Continuing on After a Crippling Natural Disaster

October 2, 2017

As of this writing, Hurricane Maria had just battered Puerto Rico, causing widespread destruction on the island. The executive director of Puerto Rico’s emergency management agency said that the effects of Maria “are incalculable.”

Before this, Hurricanes Harvey and Irma killed dozens of people in the United States and Caribbean, destroyed countless homes and buildings, and caused damage in the billions. At PRSA, we’ve heard from members around the country who have been asking how they can help those affected by these storms.

Based on these queries, PRSA launched a Storm Support Resources center online in early September. In addition, members may visit the MyPRSA Community to share resources and services with colleagues. These may include help with office space, outreach or other communications activities.

Remembering Katrina

I revisited articles from our archives related to disaster relief and crisis preparedness. In the September 2006 issue of Tactics, members of PRSA’s New Orleans Chapter shared their experiences and reflections on moving forward after a crippling natural disaster — Hurricane Katrina. Here are two excerpts, which I found both comforting and compelling:

“My relationships with fellow PR professionals through the New Orleans PRSA Chapter were my salvation, as a lot of my new work came through members.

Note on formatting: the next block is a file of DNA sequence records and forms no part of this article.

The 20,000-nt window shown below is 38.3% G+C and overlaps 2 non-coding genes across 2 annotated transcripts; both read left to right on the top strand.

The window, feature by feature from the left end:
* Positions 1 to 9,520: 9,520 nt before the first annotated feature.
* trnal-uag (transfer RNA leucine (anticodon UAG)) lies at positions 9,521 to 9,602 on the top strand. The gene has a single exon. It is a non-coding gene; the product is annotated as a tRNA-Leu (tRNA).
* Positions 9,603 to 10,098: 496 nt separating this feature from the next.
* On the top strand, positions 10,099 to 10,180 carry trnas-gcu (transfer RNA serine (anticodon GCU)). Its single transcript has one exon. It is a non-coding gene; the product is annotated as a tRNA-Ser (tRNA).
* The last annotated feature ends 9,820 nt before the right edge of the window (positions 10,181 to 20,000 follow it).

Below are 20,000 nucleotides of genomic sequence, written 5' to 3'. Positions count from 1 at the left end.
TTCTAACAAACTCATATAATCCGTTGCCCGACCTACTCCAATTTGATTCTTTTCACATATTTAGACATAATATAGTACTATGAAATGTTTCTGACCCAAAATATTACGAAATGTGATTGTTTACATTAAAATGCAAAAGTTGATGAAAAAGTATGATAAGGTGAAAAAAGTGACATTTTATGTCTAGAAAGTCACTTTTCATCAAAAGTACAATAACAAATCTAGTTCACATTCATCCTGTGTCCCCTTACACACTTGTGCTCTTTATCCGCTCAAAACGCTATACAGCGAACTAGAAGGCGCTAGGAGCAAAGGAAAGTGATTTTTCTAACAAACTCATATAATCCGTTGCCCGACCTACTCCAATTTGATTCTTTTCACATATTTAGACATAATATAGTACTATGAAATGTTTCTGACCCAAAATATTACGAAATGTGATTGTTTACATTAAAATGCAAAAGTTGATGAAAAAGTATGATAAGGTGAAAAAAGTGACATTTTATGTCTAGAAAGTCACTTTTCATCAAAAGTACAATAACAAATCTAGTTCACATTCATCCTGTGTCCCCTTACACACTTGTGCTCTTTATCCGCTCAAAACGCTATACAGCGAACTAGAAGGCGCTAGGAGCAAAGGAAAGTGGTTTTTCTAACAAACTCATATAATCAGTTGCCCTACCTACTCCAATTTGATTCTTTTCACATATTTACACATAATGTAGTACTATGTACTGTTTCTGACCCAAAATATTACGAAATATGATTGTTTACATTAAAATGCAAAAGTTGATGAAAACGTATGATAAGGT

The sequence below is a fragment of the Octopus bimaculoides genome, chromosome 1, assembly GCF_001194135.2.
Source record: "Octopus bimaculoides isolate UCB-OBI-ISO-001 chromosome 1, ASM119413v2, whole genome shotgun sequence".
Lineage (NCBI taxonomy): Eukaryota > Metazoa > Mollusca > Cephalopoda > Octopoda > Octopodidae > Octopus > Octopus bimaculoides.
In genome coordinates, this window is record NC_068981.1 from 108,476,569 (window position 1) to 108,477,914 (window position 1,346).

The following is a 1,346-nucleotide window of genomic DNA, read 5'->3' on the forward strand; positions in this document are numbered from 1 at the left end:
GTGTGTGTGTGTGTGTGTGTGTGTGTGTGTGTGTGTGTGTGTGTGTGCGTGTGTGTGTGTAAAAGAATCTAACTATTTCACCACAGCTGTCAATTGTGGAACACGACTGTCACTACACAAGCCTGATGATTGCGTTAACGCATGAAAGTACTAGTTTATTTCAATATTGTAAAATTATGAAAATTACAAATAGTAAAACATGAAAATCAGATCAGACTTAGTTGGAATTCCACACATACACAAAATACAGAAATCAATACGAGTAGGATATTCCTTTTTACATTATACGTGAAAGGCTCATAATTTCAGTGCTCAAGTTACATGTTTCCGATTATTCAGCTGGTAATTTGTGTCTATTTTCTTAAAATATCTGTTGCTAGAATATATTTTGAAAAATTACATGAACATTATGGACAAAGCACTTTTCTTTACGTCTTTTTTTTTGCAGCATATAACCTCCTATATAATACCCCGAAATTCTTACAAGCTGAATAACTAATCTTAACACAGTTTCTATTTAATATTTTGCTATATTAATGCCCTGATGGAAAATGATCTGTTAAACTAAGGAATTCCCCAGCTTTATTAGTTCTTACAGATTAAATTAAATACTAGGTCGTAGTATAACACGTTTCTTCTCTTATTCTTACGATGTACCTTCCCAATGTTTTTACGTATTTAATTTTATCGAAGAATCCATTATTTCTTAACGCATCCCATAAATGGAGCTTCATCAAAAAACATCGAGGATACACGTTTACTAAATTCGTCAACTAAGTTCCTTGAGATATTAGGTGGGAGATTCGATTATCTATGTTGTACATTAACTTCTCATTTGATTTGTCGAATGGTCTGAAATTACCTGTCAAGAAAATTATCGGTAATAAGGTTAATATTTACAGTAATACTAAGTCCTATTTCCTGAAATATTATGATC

Hurricane Katrina had unexpected positive consequences. I value my life, family, friends and community with a renewed passion. I am stronger and more confident in my profession. It is still hard down here, as huge swaths of the city have not recovered. But that’s why we’re sticking around — to be part of the reason our region recovers. And it will. I have faith in us.” Ann Barks, APR

“Like many others, I fled New Orleans in the wee hours of Aug. 28. Figuring I would be back in two days, packing consisted of stuffing an extra golf shirt, a pair of pants and pajamas into an overnight bag. I grabbed my laptop, put my dog in the car, boarded up the house and left.

My planned two-day evacuation ended up being three months. I slept in seven different cities, bouncing from friends to family to hotels. My business was gone. When reality hit that I wasn’t going home, I ended up driving to Denver to stay with my brother. Close to 1,900 miles of driving later, the only thing I knew was that I owned a laptop, two pairs of pants, two shirts and a pair of pajamas. One moment, I was a PR specialist in New Orleans; the next, an evacuee in Denver.

I can say there have been many lessons learned. For me, it comes down to: The next time I evacuate, I’ll pack more clothes.” Ann Christian, APR 

John Elsasser

John Elsasser is the editor-in-chief of Strategies & Tactics. He joined PRSA in 1994.



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